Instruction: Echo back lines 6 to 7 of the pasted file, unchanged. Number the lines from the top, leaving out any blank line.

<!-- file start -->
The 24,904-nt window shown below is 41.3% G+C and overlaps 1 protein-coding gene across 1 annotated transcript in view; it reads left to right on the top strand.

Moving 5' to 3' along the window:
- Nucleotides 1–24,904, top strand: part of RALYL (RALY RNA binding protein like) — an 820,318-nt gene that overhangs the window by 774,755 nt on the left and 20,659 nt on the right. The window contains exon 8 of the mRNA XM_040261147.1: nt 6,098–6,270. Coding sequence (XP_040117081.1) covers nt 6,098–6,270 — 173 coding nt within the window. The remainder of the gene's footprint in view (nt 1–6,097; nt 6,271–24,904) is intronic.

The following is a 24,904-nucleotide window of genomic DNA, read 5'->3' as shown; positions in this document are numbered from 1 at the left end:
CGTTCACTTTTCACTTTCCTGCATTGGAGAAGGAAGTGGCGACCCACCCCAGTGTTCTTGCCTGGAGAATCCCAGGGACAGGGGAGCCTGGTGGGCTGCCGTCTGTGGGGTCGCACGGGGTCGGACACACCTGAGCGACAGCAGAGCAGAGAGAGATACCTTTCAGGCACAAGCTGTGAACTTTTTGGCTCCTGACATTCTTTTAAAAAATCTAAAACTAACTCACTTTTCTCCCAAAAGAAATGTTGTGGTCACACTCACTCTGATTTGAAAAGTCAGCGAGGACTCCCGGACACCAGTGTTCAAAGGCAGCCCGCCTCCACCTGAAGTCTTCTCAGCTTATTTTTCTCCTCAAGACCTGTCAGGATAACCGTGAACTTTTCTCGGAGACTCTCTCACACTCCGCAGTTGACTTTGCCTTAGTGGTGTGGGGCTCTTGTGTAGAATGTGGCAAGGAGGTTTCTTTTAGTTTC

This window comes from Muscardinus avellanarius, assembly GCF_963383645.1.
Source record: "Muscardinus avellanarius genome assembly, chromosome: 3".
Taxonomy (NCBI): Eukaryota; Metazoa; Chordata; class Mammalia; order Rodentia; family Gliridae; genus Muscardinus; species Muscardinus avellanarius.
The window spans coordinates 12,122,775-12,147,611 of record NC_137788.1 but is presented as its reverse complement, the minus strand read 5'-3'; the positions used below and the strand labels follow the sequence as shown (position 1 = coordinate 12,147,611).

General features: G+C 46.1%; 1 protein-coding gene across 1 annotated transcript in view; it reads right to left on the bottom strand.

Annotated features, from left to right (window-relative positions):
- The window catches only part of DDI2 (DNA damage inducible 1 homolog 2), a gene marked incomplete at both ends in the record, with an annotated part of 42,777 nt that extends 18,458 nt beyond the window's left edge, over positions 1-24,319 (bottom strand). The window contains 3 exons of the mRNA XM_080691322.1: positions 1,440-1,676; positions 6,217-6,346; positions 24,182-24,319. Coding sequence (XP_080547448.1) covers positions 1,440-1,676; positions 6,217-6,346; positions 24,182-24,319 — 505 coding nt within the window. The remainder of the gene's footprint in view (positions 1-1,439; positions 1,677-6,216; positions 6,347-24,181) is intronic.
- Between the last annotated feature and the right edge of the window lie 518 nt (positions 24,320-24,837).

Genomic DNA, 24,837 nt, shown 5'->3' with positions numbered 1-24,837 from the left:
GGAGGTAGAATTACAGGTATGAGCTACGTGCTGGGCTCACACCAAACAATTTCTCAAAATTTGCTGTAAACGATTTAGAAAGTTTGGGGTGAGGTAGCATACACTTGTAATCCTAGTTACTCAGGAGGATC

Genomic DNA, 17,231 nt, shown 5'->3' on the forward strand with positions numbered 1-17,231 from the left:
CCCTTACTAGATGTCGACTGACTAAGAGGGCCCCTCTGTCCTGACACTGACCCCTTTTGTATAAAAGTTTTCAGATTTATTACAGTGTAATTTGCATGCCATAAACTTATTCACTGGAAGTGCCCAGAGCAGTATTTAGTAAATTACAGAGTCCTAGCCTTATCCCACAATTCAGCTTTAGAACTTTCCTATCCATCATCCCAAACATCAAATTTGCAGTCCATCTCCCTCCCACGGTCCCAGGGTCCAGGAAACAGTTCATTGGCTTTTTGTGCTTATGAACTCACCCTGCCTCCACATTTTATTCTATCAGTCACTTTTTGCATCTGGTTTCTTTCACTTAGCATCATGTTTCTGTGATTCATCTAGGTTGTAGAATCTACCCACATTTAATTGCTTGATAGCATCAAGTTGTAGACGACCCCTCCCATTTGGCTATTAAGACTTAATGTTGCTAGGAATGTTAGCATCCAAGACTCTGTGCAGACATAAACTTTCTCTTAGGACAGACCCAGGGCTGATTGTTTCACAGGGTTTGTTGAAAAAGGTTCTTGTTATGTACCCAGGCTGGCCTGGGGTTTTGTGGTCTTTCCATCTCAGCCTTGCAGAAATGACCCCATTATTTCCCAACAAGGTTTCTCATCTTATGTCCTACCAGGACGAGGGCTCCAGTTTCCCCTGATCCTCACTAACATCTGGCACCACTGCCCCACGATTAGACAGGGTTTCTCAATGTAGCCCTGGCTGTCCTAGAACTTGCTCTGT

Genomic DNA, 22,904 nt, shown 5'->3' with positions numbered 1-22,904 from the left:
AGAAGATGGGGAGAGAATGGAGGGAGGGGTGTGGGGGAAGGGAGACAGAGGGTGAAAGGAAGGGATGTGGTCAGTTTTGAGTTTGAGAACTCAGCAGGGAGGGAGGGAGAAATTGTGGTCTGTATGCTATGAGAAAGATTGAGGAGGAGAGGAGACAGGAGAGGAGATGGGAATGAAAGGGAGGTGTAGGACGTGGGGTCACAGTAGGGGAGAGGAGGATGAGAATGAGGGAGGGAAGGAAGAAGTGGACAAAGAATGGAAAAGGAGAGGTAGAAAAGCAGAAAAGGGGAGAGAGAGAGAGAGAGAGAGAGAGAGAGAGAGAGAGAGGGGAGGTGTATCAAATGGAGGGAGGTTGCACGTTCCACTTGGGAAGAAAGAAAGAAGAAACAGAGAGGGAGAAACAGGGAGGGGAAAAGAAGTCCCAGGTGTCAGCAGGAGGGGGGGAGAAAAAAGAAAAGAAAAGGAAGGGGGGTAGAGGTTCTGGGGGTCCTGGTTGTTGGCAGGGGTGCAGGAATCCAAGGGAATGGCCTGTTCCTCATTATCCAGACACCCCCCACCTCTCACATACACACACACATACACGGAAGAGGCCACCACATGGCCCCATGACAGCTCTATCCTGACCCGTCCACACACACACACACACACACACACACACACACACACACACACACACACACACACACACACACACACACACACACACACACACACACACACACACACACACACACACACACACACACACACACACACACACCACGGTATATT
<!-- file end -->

This window comes from Muscardinus avellanarius, assembly GCF_963383645.1.
Source record: "Muscardinus avellanarius genome assembly, chromosome: 3".